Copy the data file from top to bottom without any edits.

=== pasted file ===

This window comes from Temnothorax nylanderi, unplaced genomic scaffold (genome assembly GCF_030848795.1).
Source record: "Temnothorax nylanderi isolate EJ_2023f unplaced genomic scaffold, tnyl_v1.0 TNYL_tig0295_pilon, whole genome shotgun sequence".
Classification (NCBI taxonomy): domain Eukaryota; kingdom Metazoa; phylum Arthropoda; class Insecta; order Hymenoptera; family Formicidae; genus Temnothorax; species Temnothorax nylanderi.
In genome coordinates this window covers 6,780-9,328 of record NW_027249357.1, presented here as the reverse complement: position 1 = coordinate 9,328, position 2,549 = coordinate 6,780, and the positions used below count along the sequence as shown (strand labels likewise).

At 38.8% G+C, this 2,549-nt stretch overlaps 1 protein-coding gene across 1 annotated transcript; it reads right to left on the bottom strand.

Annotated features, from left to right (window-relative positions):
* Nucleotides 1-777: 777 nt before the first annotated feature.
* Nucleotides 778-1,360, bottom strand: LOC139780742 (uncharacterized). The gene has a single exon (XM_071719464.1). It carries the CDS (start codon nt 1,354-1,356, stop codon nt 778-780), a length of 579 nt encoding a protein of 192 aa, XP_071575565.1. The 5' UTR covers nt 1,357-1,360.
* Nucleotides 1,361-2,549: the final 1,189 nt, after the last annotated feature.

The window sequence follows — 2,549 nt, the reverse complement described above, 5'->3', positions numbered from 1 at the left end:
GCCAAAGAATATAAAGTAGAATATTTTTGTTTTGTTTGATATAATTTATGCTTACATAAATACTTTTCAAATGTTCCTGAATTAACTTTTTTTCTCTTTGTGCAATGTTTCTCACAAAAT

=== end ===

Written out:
This window comes from Temnothorax nylanderi, unplaced genomic scaffold (genome assembly GCF_030848795.1).
Source record: "Temnothorax nylanderi isolate EJ_2023f unplaced genomic scaffold, tnyl_v1.0 TNYL_tig0295_pilon, whole genome shotgun sequence".
Classification (NCBI taxonomy): domain Eukaryota; kingdom Metazoa; phylum Arthropoda; class Insecta; order Hymenoptera; family Formicidae; genus Temnothorax; species Temnothorax nylanderi.
In genome coordinates this window covers 6,780-9,328 of record NW_027249357.1, presented here as the reverse complement: position 1 = coordinate 9,328, position 2,549 = coordinate 6,780, and the positions used below count along the sequence as shown (strand labels likewise).

At 38.8% G+C, this 2,549-nt stretch overlaps 1 protein-coding gene across 1 annotated transcript; it reads right to left on the bottom strand.

Annotated features, from left to right (window-relative positions):
* Nucleotides 1-777: 777 nt before the first annotated feature.
* Nucleotides 778-1,360, bottom strand: LOC139780742 (uncharacterized). The gene has a single exon (XM_071719464.1). It carries the CDS (start codon nt 1,354-1,356, stop codon nt 778-780), a length of 579 nt encoding a protein of 192 aa, XP_071575565.1. The 5' UTR covers nt 1,357-1,360.
* Nucleotides 1,361-2,549: the final 1,189 nt, after the last annotated feature.

The window sequence follows — 2,549 nt, the reverse complement described above, 5'->3', positions numbered from 1 at the left end:
GCCAAAGAATATAAAGTAGAATATTTTTGTTTTGTTTGATATAATTTATGCTTACATAAATACTTTTCAAATGTTCCTGAATTAACTTTTTTTCTCTTTGTGCAATGTTTCTCACAAAAT